But hope lies in key conservation measures.
Though many people find them intimidating, menacing or just plain scary, sharks are vital to the health of the world’s oceans.
These often misunderstood creatures are found in just about every ocean habitat around the globe, but their populations are plummeting. Indeed, the true extent of their decline is not fully known.
To better understand the level of shark disappearance across tropical, coastal reefs, an international team of scientists conducted a landmark study under the Global FinPrint organisation. Their findings, published in the journal Nature, reveal that sharks are virtually absent from many of the world’s coral reefs.
The results indicate that sharks are too rare to fulfill their normal role in these ecosystems — otherwise referred to as “functionally extinct.” Of the 371 reefs surveyed in 58 countries, sharks were not observed on nearly 20%, suggesting a widespread decline that has gone undocumented on this scale until now.
“Things aren’t good for sharks,” said coauthor Darcy Bradley, co-director of the Ocean and Fisheries Program at UC Santa Barbara’s Environmental Market Solutions Lab. Scientists have known this for a while, she added, but this study shows it in robust, empirical detail.
Where are sharks missing?
Essentially no sharks were detected on any of the reefs of six nations: The Dominican Republic, the French West Indies, Kenya, Vietnam, the Windward Dutch Antilles and Qatar. Among these, a total of only three sharks were observed on more than 800 survey hours.
And where is shark conservation working?
The study revealed several countries where shark conservation is working and the specific actions that seem promising. The best performing nations, in comparison to the average of their region, included Australia, the Bahamas, the Federated States of Micronesia, French Polynesia, the Maldives and the United States.
These nations reflect key attributes that were found to be associated with higher populations of sharks. They are generally well-governed, and either ban all shark fishing or have strong, science-based management limiting how many sharks can be caught.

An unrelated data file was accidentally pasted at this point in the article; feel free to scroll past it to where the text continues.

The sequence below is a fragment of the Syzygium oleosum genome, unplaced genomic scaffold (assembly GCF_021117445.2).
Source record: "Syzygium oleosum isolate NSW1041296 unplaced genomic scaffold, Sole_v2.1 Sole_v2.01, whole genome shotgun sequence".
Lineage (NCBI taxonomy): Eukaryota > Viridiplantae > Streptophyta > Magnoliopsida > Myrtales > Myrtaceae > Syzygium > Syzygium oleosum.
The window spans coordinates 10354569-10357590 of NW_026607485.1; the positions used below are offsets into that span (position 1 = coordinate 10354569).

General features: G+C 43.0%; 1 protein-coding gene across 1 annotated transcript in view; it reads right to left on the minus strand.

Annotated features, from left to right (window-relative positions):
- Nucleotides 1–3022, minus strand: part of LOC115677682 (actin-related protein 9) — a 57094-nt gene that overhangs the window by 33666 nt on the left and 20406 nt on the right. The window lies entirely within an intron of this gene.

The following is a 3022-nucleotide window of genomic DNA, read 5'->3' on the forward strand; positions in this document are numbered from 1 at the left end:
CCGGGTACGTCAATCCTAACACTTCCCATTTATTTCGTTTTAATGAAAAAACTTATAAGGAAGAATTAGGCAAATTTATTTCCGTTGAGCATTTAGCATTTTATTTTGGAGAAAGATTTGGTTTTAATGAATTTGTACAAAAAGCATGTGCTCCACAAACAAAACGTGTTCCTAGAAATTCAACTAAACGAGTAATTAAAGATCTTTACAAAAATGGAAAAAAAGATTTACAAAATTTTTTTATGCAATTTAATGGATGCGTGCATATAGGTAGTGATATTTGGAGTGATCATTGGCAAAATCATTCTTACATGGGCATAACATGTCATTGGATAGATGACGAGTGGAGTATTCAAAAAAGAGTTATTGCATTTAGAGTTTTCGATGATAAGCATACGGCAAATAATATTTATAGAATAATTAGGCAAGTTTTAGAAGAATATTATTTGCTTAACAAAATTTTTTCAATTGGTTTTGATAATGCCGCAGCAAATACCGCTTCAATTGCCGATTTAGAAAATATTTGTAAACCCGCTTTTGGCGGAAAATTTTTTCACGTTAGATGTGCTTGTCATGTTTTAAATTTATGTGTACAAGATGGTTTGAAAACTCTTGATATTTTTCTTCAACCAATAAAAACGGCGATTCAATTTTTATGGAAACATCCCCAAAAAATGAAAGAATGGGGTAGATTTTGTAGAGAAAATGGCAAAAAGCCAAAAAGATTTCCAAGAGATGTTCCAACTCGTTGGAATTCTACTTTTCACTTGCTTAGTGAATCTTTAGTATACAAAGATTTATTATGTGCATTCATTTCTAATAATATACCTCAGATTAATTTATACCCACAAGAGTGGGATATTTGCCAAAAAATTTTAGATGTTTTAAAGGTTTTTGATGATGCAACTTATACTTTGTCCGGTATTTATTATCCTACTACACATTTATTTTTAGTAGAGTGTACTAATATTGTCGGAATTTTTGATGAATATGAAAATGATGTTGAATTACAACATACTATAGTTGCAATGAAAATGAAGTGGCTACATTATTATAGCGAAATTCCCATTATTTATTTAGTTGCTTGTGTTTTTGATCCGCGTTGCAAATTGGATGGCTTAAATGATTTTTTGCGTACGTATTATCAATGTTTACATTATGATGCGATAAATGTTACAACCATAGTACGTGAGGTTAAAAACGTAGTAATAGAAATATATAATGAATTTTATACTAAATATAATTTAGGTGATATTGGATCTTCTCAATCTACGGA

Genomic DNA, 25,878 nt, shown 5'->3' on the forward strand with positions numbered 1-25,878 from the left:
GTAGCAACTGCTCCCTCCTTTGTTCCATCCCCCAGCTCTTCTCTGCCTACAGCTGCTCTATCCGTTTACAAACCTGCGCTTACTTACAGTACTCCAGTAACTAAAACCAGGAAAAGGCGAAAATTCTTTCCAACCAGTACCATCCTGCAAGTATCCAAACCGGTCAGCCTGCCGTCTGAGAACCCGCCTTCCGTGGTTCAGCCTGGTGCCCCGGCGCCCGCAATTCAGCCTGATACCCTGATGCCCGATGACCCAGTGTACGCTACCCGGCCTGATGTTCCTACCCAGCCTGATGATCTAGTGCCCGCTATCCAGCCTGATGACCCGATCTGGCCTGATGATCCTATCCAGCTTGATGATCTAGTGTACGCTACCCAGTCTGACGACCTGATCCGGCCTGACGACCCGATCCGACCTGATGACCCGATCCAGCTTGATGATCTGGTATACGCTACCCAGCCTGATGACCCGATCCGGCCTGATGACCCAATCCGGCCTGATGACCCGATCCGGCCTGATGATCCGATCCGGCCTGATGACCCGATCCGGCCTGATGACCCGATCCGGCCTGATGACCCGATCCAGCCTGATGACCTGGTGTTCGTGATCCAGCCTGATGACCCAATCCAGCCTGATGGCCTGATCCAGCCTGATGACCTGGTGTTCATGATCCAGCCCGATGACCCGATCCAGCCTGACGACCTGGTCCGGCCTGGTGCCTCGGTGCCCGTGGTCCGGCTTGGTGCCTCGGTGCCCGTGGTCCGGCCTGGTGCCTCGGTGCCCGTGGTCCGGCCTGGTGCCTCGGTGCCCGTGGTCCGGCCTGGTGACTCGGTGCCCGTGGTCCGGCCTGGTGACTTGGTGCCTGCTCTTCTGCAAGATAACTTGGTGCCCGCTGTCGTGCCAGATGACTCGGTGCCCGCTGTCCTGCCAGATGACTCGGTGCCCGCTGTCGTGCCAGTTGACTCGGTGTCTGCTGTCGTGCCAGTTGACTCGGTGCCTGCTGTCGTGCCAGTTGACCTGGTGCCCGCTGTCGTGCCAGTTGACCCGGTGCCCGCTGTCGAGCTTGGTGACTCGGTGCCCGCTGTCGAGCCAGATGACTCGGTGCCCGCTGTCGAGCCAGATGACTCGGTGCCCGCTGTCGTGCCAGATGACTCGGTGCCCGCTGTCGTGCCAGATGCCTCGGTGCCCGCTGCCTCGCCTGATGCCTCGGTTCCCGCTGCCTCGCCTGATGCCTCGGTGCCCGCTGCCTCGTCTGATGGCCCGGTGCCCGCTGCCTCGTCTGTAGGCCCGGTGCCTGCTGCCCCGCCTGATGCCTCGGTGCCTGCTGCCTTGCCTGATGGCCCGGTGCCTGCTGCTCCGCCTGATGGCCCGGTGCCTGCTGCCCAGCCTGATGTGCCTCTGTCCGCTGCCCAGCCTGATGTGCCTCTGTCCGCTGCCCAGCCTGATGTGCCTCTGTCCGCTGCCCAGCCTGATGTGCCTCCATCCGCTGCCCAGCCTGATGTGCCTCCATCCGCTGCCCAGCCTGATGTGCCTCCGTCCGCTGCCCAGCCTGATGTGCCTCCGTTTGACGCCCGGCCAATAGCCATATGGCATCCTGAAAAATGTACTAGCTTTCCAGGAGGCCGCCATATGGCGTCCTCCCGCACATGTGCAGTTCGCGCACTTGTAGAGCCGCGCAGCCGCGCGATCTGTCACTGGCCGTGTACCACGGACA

“These nations are seeing more sharks in their waters because they have demonstrated good governance on this issue,” said Aaron MacNeil, lead author of the Global FinPrint study and associate professor at Dalhousie University. “From restricting certain gear types and setting catch limits, to national-scale bans on catches and trade, we now have a clear picture of what can be done to limit catches of reef sharks throughout the tropics.”
The FinPrint team is wrestling with the fact that conservation action on sharks alone can only go so far. Researchers are now looking at whether recovery of shark populations requires management of the wider ecosystem to ensure there are enough reef fish to feed these predators.
“Now that the survey is complete, we are also investigating how the loss of sharks can destabilize reef ecosystems,” said Mike Heithaus, Global FinPrint co-lead and dean of the College of Arts, Sciences & Education at Florida International University. “At a time when corals are struggling to survive in a changing climate, losing reef sharks could have dire long-term consequences for entire reef systems.”
Over the course of four years, the team captured and analyzed more than 15,000 hours of video from surveys of 371 reefs in 58 countries, states and territories around the world. The work was conducted by hundreds of scientists, researchers and conservationists organized by a network of collaborators from Florida International University, the Australian Institute of Marine Science, Curtin University, Dalhousie University, and James Cook University.
MacNeil, M.A., Chapman, D.D., Heupel, M. et al. Global status and conservation potential of reef sharks. Nature (2020). https://doi.org/10.1038/s41586-020-2519-y